If gold’s special place in history as a store of value is helping to drive the demand that is pushing prices higher, it is understandable why platinum has been lagging of late as compared to gold. As the world experiences more and more quantitative easing and ever bigger bailouts, it makes sense that gold in particular is catching a strong bid. Perhaps platinum will one day be thought of in a similar manner to gold, but that time has yet to arrive for the rarest of the three popular precious metals (silver being the third).
With all of this in mind, in order to choose one over the other (gold or platinum), you need to decide how you view the future of fiat currencies. If fiat money can survive the sovereign debt crisis and deleveraging period we seem to be going through, then platinum might be the better bet as the world learns to grow organically; meaning without excessive conventional and unconventional monetary easing. In such a scenario, the spread should once again revert to an historical norm, meaning platinum would outperform gold regardless of whether both metals rise or fall from current levels.
However, if fiat currencies do not survive the ongoing financial crisis in their current forms, then gold, due to the reasons outlined above, is likely to outperform platinum. Although, platinum certainly has a role in a world in which fiat currencies fail and people want to own “stuff.” It could be argued that once currencies are reset to new sustainable levels, platinum will again trade at a higher price than gold, and is, therefore, currently the better buy.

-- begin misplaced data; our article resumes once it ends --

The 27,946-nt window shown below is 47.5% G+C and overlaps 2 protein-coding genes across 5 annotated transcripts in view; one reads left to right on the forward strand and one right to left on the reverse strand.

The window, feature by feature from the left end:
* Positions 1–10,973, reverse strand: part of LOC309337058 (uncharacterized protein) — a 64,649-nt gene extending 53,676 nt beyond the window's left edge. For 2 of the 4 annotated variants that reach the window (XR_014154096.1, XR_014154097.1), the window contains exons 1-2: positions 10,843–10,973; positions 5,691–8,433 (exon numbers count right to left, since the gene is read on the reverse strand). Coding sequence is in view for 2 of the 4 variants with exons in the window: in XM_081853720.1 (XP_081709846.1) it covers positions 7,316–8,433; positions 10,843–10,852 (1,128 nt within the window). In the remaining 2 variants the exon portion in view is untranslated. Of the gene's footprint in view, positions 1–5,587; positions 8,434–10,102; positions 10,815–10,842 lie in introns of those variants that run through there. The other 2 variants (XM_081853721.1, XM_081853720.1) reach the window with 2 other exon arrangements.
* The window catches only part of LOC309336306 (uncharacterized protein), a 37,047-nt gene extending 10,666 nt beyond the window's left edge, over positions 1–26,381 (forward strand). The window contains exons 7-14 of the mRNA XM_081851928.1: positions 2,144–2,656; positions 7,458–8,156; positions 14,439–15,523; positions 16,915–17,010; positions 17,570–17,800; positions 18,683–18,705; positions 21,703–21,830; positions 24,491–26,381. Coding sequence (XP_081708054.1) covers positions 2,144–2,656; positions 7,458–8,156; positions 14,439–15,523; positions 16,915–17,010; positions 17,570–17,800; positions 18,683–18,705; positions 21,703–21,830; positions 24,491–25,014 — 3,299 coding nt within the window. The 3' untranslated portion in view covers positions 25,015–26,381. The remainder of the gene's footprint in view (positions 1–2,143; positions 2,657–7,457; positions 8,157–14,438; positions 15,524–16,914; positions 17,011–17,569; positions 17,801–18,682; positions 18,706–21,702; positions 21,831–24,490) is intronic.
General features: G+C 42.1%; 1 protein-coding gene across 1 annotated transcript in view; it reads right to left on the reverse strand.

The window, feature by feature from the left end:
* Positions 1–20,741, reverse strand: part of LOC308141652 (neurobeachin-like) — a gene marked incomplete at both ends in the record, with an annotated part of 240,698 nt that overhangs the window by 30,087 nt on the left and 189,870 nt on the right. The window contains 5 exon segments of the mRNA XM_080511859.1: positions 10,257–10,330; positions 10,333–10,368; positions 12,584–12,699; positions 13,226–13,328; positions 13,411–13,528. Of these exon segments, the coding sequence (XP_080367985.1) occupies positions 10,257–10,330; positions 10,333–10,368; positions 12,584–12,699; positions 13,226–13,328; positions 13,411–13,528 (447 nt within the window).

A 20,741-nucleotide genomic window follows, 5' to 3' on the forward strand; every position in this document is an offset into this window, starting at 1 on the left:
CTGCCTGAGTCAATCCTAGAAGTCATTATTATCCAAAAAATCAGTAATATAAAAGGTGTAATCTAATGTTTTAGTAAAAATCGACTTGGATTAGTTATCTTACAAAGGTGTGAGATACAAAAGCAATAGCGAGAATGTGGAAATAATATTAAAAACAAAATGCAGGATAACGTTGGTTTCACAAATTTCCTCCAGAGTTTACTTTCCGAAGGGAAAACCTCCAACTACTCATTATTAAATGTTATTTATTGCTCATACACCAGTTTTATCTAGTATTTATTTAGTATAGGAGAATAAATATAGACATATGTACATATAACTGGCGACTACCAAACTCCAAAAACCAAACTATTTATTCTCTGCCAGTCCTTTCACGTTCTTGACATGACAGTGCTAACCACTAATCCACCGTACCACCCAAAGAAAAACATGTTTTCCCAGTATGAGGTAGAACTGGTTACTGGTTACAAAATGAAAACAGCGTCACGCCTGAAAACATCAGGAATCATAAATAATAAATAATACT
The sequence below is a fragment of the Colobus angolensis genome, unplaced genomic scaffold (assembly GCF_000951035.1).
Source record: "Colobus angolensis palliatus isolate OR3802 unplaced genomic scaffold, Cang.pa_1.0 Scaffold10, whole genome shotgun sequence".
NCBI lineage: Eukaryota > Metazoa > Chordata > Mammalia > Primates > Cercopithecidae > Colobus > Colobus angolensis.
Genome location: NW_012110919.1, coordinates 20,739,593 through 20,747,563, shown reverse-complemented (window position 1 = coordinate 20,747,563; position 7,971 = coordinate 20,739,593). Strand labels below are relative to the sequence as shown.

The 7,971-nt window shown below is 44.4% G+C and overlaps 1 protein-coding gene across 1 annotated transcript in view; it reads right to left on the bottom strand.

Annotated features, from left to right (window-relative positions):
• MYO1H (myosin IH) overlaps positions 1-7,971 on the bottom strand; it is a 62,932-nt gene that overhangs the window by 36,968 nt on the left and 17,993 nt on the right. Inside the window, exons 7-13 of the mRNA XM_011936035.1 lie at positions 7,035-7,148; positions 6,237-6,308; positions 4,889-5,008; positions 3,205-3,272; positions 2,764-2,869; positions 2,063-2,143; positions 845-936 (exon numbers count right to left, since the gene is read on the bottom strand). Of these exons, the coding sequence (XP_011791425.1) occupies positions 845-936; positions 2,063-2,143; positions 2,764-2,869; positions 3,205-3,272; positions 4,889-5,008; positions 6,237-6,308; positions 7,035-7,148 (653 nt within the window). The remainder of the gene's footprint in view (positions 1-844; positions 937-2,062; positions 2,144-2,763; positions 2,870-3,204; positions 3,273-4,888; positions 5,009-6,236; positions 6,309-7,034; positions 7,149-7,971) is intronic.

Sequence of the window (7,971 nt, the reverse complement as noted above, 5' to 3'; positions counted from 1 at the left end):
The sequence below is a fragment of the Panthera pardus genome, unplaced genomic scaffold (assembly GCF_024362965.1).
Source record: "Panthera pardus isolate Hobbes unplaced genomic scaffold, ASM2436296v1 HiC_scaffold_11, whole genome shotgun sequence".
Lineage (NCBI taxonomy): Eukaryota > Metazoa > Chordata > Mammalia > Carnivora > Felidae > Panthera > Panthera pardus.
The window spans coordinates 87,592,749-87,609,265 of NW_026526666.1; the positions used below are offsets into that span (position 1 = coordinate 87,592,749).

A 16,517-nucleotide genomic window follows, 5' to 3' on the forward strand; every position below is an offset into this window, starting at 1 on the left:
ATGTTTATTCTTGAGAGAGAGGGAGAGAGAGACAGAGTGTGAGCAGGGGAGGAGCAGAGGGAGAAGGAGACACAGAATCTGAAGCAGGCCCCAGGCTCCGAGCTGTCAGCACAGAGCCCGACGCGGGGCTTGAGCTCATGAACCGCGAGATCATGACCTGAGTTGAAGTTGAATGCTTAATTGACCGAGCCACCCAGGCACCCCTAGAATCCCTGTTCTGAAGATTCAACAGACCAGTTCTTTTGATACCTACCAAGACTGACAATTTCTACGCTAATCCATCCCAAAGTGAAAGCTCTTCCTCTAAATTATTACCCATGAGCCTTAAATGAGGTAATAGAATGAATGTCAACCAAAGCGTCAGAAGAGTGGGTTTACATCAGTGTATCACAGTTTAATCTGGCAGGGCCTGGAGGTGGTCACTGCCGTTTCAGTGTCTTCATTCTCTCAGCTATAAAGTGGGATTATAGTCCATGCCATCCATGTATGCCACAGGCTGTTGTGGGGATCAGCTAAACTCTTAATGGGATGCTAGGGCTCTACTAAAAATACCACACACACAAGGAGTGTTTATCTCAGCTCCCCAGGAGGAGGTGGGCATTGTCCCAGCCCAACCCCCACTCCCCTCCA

Under a scenario in which the current crisis drags on and on for decades to come, lasting one’s entire life, then it makes sense to favor gold, despite the fact that the ultimate outcome could favor platinum, as outlined in the previous paragraph.
Finally, before deciding that platinum is the better buy over gold because of any of the reasons previously discussed in this article, it is also worth considering the scenario playing itself out in the oil markets. During the course of 2011, the WTI-to-Brent crude oil spread not only inverted, but it inverted in a big way. No matter how hard traders tried to close that spread by going long WTI and short Brent, the spread kept getting larger.
One can debate the reasons for the $20 plus inversion, although perhaps the spread kept getting larger precisely because so many people were trying to close it. Crude oil traders aren’t exactly known as the buy-and-hold type. So, as more and more traders got long WTI and short Brent, and the spread did not close, perhaps the eventual unwinding of their positions forced the spread even wider.
Regardless of whether this type of trade caused the continued expansion of the Brent premium over WTI, the fact that it kept getting larger and has stayed at elevated levels is something that should not be overlooked by precious metals investors/traders in the platinum and gold markets.
Disclosure: I am long gold, silver, and platinum.